As the debate heats up over Elizabeth Warren to head the Consumer Financial Protection Bureau, I took a step out on my own. I got a divorce. I am no longer a wholly owned subsidiary of Wells Fargo Bank.
First Wells Fargo acquired the bank I'd been banking in. Then Wells Fargo acquired my mortgage. The roof over my head and the little savings accounts where my kids manage their newspaper money were just parts of Wells Fargo's diversified portfolio. So we left.
I opened a new account at a community bank near me. It has exactly the same tools for on-line banking, check-cards and so forth that I've come to expect, and better interest rates on every product from checking to CDs to my kids' little savings accounts. I'm even better off with ATMs. I feared I'd be limited, but my community bank solves the problem by picking up the fees for me to use any ATM at any bank anywhere in the world.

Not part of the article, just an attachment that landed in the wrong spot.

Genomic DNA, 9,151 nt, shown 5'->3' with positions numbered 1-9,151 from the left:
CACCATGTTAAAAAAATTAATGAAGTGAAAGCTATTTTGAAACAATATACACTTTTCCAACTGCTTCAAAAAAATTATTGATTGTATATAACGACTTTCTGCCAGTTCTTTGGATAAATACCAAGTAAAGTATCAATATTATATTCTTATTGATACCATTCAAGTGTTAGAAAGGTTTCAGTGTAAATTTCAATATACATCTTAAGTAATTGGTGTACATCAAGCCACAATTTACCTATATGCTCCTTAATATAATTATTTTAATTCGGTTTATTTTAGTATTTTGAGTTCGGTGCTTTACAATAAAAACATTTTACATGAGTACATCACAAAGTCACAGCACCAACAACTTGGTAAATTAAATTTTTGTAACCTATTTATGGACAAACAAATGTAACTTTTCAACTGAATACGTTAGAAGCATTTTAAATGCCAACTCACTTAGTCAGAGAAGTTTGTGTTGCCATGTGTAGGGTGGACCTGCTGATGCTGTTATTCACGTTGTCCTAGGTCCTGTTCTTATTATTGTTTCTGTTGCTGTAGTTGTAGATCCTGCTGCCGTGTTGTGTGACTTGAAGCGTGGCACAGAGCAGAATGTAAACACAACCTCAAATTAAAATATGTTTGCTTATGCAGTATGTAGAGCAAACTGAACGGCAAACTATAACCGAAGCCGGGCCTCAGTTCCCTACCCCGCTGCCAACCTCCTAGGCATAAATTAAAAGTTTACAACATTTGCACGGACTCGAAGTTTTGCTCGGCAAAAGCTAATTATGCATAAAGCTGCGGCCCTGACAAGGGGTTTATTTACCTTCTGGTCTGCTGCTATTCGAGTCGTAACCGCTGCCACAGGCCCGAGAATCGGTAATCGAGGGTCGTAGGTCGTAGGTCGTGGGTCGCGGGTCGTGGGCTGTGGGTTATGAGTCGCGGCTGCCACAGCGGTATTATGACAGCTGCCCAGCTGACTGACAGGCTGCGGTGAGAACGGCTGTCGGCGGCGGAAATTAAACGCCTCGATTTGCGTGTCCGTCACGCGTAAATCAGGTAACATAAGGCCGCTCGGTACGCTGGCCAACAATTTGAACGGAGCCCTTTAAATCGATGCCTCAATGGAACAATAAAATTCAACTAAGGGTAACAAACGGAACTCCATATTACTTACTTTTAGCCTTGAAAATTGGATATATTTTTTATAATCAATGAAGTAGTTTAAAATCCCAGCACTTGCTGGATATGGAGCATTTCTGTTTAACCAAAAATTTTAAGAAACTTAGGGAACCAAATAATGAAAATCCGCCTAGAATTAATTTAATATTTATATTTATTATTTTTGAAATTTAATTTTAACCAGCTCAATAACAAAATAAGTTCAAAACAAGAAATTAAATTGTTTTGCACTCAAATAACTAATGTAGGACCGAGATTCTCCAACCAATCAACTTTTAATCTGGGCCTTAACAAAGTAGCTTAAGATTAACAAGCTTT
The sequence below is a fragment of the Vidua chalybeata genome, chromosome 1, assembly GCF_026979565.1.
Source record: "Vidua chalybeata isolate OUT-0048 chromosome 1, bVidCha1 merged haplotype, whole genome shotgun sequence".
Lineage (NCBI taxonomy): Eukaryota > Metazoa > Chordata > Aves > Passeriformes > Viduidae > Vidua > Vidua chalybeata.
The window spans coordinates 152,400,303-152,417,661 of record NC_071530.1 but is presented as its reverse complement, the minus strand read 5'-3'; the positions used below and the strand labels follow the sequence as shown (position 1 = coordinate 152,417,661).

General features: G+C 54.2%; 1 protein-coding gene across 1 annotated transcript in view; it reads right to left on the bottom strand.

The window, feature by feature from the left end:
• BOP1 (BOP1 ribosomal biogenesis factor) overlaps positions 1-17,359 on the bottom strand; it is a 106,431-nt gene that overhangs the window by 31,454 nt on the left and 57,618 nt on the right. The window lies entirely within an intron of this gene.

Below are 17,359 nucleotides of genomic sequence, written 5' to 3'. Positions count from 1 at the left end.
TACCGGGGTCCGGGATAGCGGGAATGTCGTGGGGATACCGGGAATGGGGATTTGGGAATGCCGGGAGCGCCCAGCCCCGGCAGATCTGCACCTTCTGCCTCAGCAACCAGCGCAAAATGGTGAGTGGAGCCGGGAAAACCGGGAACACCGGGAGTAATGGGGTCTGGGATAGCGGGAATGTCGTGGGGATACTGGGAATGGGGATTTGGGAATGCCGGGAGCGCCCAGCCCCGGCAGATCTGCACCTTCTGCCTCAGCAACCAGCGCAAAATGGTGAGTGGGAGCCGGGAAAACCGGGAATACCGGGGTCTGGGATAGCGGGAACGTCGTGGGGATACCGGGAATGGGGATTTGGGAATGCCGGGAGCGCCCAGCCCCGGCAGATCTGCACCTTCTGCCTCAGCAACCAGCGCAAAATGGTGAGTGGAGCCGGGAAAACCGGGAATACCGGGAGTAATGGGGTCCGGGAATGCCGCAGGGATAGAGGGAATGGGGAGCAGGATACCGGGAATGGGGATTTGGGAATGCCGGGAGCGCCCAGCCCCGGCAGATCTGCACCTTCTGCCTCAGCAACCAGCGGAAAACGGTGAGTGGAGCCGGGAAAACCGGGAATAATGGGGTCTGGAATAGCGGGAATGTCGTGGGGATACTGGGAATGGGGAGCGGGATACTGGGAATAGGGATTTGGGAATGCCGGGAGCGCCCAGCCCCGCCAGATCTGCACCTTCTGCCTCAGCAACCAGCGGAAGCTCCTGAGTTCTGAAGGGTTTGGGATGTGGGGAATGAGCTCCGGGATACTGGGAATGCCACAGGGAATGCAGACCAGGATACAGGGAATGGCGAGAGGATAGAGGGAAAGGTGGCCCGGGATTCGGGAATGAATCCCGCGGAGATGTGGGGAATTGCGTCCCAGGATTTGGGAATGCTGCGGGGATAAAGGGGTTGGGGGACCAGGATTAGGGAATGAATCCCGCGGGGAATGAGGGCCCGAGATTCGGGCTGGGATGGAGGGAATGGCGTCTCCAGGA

The staff was friendlier, too. Many of them previously worked for banks like Citi and Wells Fargo, and they appreciated the cultural change even more than I did. They stayed open a little late to accommodate my work schedule, and we finished up by telephone and email.
I learned a bunch in the process, too. I learned that the Huffington Post was way ahead of me. They recommended that people make this move last year, and they even created a site to help find your local bank and tell your story.
Last year my bank was one of the four that held half of the nation's mortgages, two-thirds of its credit cards and controlled about 40 percent of the nation's deposits. My bank was one of the six that had assets valued at 64 percent of America's GDP. That's too big. I took no pride in it, and got nothing out of it. As Senator Bernie Sanders (I-Vt.) says, a bank that's too big to fail is "too big to exist." We need to control these banks and restore the New Deal Glass-Steagall reforms that created a division between investment brokers and traditional banks. We also need Elizabeth Warren at the CFPB.
I can't do much about any of that -- but I still control my own money. Wells Fargo no longer does. One small blow against Big Brother, Inc.